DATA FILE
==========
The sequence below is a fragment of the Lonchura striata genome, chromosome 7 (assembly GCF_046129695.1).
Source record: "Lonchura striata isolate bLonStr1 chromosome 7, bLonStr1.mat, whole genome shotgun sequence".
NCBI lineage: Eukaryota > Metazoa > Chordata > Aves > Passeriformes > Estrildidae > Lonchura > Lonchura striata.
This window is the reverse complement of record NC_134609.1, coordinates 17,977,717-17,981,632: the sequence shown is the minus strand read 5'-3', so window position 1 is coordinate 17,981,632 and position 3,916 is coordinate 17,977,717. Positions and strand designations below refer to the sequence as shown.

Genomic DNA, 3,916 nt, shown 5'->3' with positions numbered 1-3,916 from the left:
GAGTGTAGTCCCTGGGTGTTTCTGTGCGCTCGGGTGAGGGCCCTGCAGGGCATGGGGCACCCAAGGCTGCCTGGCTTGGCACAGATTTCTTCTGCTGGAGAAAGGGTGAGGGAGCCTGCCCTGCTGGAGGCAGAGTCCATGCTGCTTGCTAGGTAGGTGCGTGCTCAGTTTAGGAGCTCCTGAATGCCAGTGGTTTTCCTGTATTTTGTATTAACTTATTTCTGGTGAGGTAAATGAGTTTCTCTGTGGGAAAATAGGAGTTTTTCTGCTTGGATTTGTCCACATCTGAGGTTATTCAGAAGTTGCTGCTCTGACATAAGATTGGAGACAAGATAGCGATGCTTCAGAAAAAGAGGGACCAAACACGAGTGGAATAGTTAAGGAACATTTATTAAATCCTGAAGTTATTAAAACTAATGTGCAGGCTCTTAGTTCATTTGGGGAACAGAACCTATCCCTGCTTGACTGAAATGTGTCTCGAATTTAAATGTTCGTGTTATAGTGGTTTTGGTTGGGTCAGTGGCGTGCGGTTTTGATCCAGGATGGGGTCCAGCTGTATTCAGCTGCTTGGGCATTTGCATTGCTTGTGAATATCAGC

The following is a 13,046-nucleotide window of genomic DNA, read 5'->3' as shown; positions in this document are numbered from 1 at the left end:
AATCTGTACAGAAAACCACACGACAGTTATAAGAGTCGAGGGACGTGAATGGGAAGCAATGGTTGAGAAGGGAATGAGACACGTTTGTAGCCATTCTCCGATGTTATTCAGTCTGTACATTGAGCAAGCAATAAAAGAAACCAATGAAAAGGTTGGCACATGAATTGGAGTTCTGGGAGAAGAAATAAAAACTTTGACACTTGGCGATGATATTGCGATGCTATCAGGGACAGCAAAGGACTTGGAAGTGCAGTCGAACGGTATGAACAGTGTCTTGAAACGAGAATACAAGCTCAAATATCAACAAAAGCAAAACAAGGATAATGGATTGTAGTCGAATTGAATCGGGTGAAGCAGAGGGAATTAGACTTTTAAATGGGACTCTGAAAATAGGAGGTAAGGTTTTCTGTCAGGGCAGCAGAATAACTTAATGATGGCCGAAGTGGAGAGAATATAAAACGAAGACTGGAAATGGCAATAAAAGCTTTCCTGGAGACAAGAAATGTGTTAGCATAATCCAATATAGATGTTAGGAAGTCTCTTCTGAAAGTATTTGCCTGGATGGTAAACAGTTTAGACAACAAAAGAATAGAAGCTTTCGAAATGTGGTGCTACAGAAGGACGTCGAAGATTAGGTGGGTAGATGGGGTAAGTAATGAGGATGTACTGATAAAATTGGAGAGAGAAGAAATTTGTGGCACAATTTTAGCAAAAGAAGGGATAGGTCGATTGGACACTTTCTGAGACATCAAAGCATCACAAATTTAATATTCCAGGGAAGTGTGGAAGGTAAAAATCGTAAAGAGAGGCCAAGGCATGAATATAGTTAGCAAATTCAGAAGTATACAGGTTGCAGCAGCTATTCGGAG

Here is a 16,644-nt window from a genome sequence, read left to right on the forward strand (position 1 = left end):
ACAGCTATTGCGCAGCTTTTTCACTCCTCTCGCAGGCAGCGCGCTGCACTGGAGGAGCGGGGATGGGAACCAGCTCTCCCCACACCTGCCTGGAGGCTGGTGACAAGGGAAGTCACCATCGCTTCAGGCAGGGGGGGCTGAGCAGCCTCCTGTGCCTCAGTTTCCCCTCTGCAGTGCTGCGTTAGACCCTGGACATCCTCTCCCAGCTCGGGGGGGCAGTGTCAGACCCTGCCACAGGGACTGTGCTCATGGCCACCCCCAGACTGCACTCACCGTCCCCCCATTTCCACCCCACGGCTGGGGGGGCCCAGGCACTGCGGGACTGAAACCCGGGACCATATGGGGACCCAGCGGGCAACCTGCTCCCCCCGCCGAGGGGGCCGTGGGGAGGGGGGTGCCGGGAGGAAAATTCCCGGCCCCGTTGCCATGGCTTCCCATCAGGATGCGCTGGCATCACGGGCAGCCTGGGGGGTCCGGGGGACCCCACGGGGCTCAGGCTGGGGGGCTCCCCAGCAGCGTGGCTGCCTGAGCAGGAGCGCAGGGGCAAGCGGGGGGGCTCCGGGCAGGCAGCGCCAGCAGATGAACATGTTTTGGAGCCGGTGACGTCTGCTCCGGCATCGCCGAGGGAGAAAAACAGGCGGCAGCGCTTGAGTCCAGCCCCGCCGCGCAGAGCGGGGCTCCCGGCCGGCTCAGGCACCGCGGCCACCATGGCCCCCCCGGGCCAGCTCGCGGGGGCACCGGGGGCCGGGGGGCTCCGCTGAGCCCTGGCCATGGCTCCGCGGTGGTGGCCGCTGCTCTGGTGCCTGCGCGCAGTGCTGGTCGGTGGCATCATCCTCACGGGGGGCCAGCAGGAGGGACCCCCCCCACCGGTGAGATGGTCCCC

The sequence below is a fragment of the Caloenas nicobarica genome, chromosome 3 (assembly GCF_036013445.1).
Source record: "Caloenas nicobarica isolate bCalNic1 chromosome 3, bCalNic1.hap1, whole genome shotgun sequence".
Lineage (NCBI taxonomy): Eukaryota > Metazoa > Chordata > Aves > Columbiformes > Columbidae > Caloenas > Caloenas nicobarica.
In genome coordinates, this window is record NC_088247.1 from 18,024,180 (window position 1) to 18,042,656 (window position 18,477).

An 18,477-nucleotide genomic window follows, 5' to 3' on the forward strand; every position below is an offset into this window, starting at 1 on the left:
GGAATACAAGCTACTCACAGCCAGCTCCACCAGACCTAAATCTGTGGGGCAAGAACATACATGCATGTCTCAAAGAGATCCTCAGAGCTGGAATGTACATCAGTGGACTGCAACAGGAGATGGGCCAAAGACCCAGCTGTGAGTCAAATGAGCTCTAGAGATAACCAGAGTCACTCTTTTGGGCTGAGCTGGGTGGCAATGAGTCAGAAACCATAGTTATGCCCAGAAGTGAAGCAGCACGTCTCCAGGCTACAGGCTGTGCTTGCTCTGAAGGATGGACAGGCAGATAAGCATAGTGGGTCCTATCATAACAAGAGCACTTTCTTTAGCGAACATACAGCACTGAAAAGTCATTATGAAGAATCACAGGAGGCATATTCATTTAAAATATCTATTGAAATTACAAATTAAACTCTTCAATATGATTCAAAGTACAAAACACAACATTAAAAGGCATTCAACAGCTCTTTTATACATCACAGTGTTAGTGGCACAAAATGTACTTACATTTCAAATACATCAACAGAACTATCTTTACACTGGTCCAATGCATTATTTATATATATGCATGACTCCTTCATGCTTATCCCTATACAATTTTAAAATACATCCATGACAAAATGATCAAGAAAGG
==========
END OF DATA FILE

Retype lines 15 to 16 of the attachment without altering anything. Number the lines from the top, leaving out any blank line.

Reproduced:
An 18,477-nucleotide genomic window follows, 5' to 3' on the forward strand; every position below is an offset into this window, starting at 1 on the left:
GGAATACAAGCTACTCACAGCCAGCTCCACCAGACCTAAATCTGTGGGGCAAGAACATACATGCATGTCTCAAAGAGATCCTCAGAGCTGGAATGTACATCAGTGGACTGCAACAGGAGATGGGCCAAAGACCCAGCTGTGAGTCAAATGAGCTCTAGAGATAACCAGAGTCACTCTTTTGGGCTGAGCTGGGTGGCAATGAGTCAGAAACCATAGTTATGCCCAGAAGTGAAGCAGCACGTCTCCAGGCTACAGGCTGTGCTTGCTCTGAAGGATGGACAGGCAGATAAGCATAGTGGGTCCTATCATAACAAGAGCACTTTCTTTAGCGAACATACAGCACTGAAAAGTCATTATGAAGAATCACAGGAGGCATATTCATTTAAAATATCTATTGAAATTACAAATTAAACTCTTCAATATGATTCAAAGTACAAAACACAACATTAAAAGGCATTCAACAGCTCTTTTATACATCACAGTGTTAGTGGCACAAAATGTACTTACATTTCAAATACATCAACAGAACTATCTTTACACTGGTCCAATGCATTATTTATATATATGCATGACTCCTTCATGCTTATCCCTATACAATTTTAAAATACATCCATGACAAAATGATCAAGAAAGG